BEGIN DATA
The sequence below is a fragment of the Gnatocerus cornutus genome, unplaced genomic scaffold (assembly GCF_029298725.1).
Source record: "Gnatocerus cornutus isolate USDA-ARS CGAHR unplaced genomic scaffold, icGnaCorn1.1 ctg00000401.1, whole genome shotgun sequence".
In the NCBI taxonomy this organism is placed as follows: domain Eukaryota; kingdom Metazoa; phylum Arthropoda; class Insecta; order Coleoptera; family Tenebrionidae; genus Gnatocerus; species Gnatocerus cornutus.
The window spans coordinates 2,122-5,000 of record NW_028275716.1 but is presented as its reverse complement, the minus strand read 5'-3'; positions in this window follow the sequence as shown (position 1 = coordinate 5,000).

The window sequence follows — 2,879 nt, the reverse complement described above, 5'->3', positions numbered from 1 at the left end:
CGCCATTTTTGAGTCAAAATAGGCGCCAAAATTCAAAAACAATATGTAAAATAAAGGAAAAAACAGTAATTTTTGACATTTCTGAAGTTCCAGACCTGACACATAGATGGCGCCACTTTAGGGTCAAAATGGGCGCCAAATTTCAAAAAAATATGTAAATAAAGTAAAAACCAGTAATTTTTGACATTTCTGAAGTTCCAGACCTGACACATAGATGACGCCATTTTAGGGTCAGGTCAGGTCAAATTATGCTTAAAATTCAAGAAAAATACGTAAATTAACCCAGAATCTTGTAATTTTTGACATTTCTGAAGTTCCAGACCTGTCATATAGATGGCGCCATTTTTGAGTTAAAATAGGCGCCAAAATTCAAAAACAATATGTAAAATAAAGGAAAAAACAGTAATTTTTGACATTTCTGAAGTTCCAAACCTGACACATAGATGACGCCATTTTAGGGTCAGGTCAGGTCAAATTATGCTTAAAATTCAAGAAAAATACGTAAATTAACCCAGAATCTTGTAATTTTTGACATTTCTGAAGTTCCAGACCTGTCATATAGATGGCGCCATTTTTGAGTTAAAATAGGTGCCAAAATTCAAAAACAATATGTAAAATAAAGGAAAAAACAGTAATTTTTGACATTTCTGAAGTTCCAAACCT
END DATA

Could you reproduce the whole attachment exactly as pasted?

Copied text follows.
The sequence below is a fragment of the Gnatocerus cornutus genome, unplaced genomic scaffold (assembly GCF_029298725.1).
Source record: "Gnatocerus cornutus isolate USDA-ARS CGAHR unplaced genomic scaffold, icGnaCorn1.1 ctg00000401.1, whole genome shotgun sequence".
In the NCBI taxonomy this organism is placed as follows: domain Eukaryota; kingdom Metazoa; phylum Arthropoda; class Insecta; order Coleoptera; family Tenebrionidae; genus Gnatocerus; species Gnatocerus cornutus.
The window spans coordinates 2,122-5,000 of record NW_028275716.1 but is presented as its reverse complement, the minus strand read 5'-3'; positions in this window follow the sequence as shown (position 1 = coordinate 5,000).

The window sequence follows — 2,879 nt, the reverse complement described above, 5'->3', positions numbered from 1 at the left end:
CGCCATTTTTGAGTCAAAATAGGCGCCAAAATTCAAAAACAATATGTAAAATAAAGGAAAAAACAGTAATTTTTGACATTTCTGAAGTTCCAGACCTGACACATAGATGGCGCCACTTTAGGGTCAAAATGGGCGCCAAATTTCAAAAAAATATGTAAATAAAGTAAAAACCAGTAATTTTTGACATTTCTGAAGTTCCAGACCTGACACATAGATGACGCCATTTTAGGGTCAGGTCAGGTCAAATTATGCTTAAAATTCAAGAAAAATACGTAAATTAACCCAGAATCTTGTAATTTTTGACATTTCTGAAGTTCCAGACCTGTCATATAGATGGCGCCATTTTTGAGTTAAAATAGGCGCCAAAATTCAAAAACAATATGTAAAATAAAGGAAAAAACAGTAATTTTTGACATTTCTGAAGTTCCAAACCTGACACATAGATGACGCCATTTTAGGGTCAGGTCAGGTCAAATTATGCTTAAAATTCAAGAAAAATACGTAAATTAACCCAGAATCTTGTAATTTTTGACATTTCTGAAGTTCCAGACCTGTCATATAGATGGCGCCATTTTTGAGTTAAAATAGGTGCCAAAATTCAAAAACAATATGTAAAATAAAGGAAAAAACAGTAATTTTTGACATTTCTGAAGTTCCAAACCT